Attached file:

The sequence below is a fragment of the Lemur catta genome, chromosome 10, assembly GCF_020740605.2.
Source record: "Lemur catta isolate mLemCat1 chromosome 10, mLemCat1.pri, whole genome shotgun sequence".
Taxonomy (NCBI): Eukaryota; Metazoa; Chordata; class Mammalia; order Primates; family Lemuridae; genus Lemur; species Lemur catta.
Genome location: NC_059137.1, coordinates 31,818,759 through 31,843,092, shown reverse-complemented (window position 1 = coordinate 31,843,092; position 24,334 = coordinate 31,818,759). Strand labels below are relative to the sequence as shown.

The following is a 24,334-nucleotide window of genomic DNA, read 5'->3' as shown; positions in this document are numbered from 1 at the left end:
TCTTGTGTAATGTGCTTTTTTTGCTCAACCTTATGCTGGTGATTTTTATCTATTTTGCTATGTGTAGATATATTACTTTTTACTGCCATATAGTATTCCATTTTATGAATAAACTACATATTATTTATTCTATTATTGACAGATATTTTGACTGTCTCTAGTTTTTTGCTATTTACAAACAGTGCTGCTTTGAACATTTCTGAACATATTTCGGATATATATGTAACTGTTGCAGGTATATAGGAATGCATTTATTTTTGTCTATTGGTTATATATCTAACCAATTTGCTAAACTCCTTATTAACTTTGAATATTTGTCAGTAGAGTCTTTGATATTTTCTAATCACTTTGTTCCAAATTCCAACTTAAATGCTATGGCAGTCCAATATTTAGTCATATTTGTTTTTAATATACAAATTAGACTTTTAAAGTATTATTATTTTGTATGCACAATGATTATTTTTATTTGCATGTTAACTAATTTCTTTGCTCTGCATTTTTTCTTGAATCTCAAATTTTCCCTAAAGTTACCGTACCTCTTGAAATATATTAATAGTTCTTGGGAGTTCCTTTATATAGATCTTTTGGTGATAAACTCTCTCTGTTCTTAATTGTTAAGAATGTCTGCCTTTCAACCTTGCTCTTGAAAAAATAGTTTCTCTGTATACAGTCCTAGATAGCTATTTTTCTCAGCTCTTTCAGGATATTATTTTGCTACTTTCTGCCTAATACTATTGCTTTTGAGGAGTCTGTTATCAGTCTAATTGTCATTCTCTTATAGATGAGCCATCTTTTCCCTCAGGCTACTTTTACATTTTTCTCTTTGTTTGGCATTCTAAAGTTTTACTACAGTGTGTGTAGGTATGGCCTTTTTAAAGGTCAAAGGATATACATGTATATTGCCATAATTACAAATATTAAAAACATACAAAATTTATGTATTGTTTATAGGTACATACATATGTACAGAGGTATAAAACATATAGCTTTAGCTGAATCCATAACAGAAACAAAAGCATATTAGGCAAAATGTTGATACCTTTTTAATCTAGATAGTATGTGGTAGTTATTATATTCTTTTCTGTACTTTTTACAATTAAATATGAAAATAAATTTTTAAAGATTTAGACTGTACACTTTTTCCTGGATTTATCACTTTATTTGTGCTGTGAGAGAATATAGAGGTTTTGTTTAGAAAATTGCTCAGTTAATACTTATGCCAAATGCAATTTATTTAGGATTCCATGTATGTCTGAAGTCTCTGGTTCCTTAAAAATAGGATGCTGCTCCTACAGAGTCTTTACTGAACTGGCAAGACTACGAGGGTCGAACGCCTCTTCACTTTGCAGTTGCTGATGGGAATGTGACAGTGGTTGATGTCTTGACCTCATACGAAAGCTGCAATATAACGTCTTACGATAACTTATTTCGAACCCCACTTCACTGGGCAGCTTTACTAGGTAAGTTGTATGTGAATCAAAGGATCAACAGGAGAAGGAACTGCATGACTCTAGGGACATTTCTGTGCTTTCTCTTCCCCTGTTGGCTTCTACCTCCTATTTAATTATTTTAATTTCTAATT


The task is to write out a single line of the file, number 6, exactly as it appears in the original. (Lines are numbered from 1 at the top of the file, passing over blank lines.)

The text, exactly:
TCTTGTGTAATGTGCTTTTTTTGCTCAACCTTATGCTGGTGATTTTTATCTATTTTGCTATGTGTAGATATATTACTTTTTACTGCCATATAGTATTCCATTTTATGAATAAACTACATATTATTTATTCTATTATTGACAGATATTTTGACTGTCTCTAGTTTTTTGCTATTTACAAACAGTGCTGCTTTGAACATTTCTGAACATATTTCGGATATATATGTAACTGTTGCAGGTATATAGGAATGCATTTATTTTTGTCTATTGGTTATATATCTAACCAATTTGCTAAACTCCTTATTAACTTTGAATATTTGTCAGTAGAGTCTTTGATATTTTCTAATCACTTTGTTCCAAATTCCAACTTAAATGCTATGGCAGTCCAATATTTAGTCATATTTGTTTTTAATATACAAATTAGACTTTTAAAGTATTATTATTTTGTATGCACAATGATTATTTTTATTTGCATGTTAACTAATTTCTTTGCTCTGCATTTTTTCTTGAATCTCAAATTTTCCCTAAAGTTACCGTACCTCTTGAAATATATTAATAGTTCTTGGGAGTTCCTTTATATAGATCTTTTGGTGATAAACTCTCTCTGTTCTTAATTGTTAAGAATGTCTGCCTTTCAACCTTGCTCTTGAAAAAATAGTTTCTCTGTATACAGTCCTAGATAGCTATTTTTCTCAGCTCTTTCAGGATATTATTTTGCTACTTTCTGCCTAATACTATTGCTTTTGAGGAGTCTGTTATCAGTCTAATTGTCATTCTCTTATAGATGAGCCATCTTTTCCCTCAGGCTACTTTTACATTTTTCTCTTTGTTTGGCATTCTAAAGTTTTACTACAGTGTGTGTAGGTATGGCCTTTTTAAAGGTCAAAGGATATACATGTATATTGCCATAATTACAAATATTAAAAACATACAAAATTTATGTATTGTTTATAGGTACATACATATGTACAGAGGTATAAAACATATAGCTTTAGCTGAATCCATAACAGAAACAAAAGCATATTAGGCAAAATGTTGATACCTTTTTAATCTAGATAGTATGTGGTAGTTATTATATTCTTTTCTGTACTTTTTACAATTAAATATGAAAATAAATTTTTAAAGATTTAGACTGTACACTTTTTCCTGGATTTATCACTTTATTTGTGCTGTGAGAGAATATAGAGGTTTTGTTTAGAAAATTGCTCAGTTAATACTTATGCCAAATGCAATTTATTTAGGATTCCATGTATGTCTGAAGTCTCTGGTTCCTTAAAAATAGGATGCTGCTCCTACAGAGTCTTTACTGAACTGGCAAGACTACGAGGGTCGAACGCCTCTTCACTTTGCAGTTGCTGATGGGAATGTGACAGTGGTTGATGTCTTGACCTCATACGAAAGCTGCAATATAACGTCTTACGATAACTTATTTCGAACCCCACTTCACTGGGCAGCTTTACTAGGTAAGTTGTATGTGAATCAAAGGATCAACAGGAGAAGGAACTGCATGACTCTAGGGACATTTCTGTGCTTTCTCTTCCCCTGTTGGCTTCTACCTCCTATTTAATTATTTTAATTTCTAATT